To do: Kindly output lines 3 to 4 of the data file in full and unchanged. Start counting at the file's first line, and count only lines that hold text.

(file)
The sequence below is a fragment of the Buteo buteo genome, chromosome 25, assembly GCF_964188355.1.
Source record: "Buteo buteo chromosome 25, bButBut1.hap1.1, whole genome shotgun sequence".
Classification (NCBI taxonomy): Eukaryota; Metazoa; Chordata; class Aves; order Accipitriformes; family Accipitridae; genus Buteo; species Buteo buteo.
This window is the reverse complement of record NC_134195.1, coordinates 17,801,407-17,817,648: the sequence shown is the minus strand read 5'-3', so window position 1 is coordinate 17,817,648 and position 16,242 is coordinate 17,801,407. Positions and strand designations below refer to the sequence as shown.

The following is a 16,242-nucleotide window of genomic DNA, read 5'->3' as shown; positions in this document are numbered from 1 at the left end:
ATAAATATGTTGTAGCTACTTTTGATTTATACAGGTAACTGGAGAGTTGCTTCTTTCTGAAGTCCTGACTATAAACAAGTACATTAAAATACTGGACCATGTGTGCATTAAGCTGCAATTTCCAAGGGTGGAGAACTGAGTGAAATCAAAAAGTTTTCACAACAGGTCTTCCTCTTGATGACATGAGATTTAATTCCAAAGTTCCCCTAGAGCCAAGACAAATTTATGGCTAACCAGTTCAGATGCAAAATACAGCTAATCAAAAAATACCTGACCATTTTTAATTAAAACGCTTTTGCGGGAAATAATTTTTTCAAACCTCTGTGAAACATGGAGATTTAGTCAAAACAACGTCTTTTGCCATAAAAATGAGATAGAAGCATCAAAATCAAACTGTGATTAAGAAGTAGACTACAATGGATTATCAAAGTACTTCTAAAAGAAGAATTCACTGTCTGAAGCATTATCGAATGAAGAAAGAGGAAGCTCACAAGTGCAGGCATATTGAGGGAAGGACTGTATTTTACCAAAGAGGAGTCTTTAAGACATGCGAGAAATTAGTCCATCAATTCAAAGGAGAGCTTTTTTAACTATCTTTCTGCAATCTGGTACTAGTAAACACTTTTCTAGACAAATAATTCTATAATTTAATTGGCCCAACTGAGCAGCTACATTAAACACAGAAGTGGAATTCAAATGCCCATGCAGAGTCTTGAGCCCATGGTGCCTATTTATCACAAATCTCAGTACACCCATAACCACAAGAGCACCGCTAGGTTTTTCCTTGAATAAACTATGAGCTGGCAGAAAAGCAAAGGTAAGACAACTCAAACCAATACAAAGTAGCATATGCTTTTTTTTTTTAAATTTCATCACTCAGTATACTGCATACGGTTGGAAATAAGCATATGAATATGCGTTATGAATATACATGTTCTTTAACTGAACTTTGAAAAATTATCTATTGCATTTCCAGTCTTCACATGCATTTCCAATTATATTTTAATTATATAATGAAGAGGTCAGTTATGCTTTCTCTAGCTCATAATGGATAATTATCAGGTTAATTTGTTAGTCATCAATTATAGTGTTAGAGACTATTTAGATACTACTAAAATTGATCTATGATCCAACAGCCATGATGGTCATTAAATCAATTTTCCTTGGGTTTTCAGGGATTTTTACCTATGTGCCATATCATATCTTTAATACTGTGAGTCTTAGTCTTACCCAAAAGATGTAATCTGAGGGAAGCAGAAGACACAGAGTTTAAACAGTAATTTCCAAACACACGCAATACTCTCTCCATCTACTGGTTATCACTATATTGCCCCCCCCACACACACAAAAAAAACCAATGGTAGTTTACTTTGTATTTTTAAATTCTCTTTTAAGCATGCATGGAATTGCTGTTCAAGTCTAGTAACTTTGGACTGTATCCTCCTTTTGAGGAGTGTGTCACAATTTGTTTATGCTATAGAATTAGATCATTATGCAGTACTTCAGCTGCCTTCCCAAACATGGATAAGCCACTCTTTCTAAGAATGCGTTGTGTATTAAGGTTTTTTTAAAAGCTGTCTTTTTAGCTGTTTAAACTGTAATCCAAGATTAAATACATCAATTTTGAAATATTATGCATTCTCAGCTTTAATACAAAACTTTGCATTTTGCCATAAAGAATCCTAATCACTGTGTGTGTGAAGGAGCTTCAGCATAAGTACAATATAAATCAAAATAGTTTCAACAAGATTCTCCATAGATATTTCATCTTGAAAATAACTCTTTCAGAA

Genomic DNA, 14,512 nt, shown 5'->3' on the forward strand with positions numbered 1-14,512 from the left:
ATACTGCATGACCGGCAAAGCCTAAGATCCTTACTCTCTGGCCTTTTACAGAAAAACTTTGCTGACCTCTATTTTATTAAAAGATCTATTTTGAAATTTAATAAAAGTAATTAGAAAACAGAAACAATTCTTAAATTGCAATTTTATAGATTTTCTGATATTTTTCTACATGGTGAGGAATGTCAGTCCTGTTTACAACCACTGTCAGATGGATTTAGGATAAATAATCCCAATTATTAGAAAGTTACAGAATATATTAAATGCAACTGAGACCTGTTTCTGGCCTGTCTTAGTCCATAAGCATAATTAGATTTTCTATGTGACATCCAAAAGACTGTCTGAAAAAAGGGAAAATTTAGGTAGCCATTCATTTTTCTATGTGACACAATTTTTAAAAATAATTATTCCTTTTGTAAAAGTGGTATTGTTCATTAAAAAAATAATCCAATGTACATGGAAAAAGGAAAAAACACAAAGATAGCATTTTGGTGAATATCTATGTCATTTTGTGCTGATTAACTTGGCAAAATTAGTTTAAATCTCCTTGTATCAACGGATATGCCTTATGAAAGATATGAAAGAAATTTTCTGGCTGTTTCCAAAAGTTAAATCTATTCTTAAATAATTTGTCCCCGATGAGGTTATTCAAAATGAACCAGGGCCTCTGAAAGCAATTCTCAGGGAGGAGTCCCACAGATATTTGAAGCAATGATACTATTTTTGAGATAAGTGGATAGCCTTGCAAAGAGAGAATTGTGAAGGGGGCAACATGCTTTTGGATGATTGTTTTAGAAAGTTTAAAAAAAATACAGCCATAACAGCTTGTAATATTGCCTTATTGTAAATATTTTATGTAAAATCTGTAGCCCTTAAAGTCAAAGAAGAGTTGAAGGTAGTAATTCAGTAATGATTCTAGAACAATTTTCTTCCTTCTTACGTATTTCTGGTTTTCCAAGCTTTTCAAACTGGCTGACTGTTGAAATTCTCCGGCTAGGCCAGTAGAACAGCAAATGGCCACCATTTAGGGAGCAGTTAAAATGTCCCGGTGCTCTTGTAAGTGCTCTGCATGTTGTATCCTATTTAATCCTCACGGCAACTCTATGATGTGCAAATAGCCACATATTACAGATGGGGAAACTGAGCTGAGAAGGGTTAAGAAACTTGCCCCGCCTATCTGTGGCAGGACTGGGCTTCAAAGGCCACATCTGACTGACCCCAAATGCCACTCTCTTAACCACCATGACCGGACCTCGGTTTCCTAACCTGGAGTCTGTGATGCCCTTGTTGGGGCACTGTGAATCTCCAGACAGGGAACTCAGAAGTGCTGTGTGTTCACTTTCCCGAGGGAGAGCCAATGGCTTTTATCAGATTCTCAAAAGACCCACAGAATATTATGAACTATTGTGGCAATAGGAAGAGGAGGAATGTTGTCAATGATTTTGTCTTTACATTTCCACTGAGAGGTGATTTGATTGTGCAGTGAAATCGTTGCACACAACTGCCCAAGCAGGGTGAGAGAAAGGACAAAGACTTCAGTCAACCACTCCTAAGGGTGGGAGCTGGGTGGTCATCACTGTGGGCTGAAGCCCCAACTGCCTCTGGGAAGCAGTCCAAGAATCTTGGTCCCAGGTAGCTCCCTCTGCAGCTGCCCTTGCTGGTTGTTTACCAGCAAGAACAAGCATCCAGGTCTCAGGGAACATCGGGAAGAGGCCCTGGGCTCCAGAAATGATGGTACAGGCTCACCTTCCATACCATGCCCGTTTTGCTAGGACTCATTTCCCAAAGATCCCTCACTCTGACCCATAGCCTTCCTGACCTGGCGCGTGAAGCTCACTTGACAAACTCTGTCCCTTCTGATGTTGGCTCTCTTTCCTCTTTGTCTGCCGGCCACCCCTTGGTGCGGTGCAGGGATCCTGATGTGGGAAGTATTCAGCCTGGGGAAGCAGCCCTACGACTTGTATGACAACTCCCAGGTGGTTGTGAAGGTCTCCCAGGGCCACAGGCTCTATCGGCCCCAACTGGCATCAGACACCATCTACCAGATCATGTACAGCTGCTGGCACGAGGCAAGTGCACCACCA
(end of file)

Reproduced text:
Classification (NCBI taxonomy): Eukaryota; Metazoa; Chordata; class Aves; order Accipitriformes; family Accipitridae; genus Buteo; species Buteo buteo.
This window is the reverse complement of record NC_134195.1, coordinates 17,801,407-17,817,648: the sequence shown is the minus strand read 5'-3', so window position 1 is coordinate 17,817,648 and position 16,242 is coordinate 17,801,407. Positions and strand designations below refer to the sequence as shown.